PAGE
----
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In International journal of medical informatics ; h5-index 49.0

BACKGROUND : The optimal management of oropharyngeal squamous cell carcinoma (OPSCC) includes both surgical and non-surgical, that is, (chemo)radiotherapy treatment options and their combinations. These approaches carry a risk of specific treatment-related side effects. HPV-positive OPSCC has been reported to be more sensitive to (chemo)radiotherapy-based treatment modalities.

OBJECTIVES : This study aims to demonstrate how machine learning can aid in classifying OPSCC patients into risk groups (low-chance or high-chance) for overall survival. We examined the input variables using permutation feature importance. Furthermore, we provided explanations and interpretations using the Local Interpretable Model Agnostic Explanations (LIME) and SHapley Additive Explanation (SHAP) frameworks.

METHODS : The machine learning model for 3164 OPSCC patients was built using data obtained from the Surveillance, Epidemiology, and End Results (SEER) program database. A total of five variants of tree-based machine learning algorithms (voting ensemble, light GBM, XGBoost, Random Forest, and Extreme Random Trees) were used to divide the patients into risk groups. The developed model with the best predictive performance was temporally validated with a different cohort.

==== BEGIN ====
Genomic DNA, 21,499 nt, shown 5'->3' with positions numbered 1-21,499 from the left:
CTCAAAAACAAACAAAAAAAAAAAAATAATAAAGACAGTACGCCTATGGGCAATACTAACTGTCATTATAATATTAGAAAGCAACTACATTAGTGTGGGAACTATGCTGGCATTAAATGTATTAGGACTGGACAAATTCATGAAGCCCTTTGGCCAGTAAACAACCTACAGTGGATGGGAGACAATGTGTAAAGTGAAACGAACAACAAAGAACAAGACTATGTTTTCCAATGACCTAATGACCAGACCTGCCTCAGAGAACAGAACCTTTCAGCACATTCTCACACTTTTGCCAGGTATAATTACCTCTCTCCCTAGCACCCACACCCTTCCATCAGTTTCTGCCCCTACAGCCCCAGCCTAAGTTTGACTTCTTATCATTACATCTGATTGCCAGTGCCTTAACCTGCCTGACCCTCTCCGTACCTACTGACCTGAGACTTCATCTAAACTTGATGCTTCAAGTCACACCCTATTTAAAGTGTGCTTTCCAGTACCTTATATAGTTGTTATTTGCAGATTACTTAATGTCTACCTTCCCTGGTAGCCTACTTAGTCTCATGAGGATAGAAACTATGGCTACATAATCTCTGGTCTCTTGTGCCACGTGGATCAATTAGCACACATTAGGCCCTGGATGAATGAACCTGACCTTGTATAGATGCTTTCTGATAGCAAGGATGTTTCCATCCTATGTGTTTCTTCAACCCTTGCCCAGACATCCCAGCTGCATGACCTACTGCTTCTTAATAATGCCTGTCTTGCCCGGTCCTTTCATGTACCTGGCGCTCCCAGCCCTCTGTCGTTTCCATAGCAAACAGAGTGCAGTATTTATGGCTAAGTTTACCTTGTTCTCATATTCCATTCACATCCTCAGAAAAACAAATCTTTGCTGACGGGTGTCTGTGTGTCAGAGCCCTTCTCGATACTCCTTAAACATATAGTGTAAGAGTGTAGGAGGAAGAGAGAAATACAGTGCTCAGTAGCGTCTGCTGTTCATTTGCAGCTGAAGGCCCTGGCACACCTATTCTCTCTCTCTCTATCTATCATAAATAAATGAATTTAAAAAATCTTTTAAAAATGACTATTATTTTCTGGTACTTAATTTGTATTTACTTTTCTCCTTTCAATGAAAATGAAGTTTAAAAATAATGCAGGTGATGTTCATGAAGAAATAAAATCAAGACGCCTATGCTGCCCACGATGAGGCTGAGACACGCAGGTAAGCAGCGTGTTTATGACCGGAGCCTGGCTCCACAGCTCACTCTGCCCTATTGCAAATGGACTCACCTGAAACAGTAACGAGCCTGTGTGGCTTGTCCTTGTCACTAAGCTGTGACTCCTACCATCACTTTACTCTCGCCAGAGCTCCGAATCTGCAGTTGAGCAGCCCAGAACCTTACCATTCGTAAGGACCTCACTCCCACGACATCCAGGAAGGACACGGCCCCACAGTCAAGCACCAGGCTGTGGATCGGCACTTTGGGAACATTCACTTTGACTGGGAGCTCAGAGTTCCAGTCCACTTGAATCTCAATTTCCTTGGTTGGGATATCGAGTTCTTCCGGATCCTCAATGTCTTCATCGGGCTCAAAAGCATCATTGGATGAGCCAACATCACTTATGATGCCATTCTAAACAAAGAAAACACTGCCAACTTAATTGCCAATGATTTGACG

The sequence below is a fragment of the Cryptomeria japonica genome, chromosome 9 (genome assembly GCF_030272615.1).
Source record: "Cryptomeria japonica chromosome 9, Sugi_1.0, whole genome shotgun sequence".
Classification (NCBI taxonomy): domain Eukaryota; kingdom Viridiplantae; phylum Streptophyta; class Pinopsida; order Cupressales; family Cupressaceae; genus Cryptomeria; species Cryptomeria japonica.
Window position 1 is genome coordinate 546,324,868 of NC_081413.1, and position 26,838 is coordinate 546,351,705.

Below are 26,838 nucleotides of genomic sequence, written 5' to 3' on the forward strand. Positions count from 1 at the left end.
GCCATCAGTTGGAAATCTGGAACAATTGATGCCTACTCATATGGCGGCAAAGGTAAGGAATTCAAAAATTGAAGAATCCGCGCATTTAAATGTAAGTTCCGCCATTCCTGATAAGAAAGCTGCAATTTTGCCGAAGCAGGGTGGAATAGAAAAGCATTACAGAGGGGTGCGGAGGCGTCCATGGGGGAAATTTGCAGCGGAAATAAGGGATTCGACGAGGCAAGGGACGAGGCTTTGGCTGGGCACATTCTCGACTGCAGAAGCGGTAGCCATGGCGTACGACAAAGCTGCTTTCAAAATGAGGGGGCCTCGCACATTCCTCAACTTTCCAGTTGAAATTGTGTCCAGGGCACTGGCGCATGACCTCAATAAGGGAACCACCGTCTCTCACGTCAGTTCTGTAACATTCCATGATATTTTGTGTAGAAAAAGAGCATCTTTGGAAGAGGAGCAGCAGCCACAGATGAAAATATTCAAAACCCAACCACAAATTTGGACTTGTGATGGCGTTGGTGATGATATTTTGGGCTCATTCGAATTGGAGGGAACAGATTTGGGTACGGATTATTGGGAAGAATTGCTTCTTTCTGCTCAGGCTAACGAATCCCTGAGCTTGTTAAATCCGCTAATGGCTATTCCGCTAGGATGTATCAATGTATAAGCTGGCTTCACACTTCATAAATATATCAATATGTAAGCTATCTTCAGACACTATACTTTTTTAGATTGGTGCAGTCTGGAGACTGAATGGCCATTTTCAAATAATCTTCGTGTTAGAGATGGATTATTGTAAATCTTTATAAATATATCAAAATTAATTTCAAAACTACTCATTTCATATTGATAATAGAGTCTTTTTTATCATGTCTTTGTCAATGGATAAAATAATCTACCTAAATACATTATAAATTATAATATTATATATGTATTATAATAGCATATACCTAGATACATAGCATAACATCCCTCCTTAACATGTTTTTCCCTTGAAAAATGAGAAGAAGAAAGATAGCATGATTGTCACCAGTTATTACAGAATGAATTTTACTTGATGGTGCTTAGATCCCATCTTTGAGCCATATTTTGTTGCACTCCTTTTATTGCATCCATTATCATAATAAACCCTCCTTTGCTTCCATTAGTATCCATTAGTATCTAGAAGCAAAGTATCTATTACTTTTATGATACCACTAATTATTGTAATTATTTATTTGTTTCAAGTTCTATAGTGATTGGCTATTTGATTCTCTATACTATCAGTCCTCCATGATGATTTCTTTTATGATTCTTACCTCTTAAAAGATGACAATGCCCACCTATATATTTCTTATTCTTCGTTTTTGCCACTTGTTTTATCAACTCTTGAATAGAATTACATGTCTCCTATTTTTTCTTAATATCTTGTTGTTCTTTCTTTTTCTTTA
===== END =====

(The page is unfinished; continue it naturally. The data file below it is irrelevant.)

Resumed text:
RESULTS : The voting ensemble machine learning algorithm showed an accuracy of 88.3%, Mathews' correlation coefficient of 0.72, and weighted area under curve of 0.93, when temporally validated. Human papillomavirus (HPV) status, age of the patients, T stage, marital status, N stage, and the treatment modality (surgery with postoperative radiotherapy) were found to have the most significant effects on the ability of the machine learning model to predict overall survival. Similarly, for the individual patients with SHAP framework, HPV status, gender, and treatment modality (surgery with postoperative radiotherapy) were the input features that improved the model's prediction.

CONCLUSION : The proposed stratification of OPSCC patients into risk groups by machine learning techniques can provide accurate predictions and thus aid clinicians in administering early and personalized interventions. Clinicians could utilize the predicted risk with the explanations offered by the SHAP and LIME frameworks to understand previously undetected relationships between prognostic variables to make informed clinical decisions and effective interventions.

Omobolaji Alabi Rasheed, Almangush Alhadi, Elmusrati Mohammed, Leivo Ilmo, Mäkitie Antti A


Human Papillomavirus, Machine Learning, Oropharyngeal Cancer, Precision Medicine, Prognostication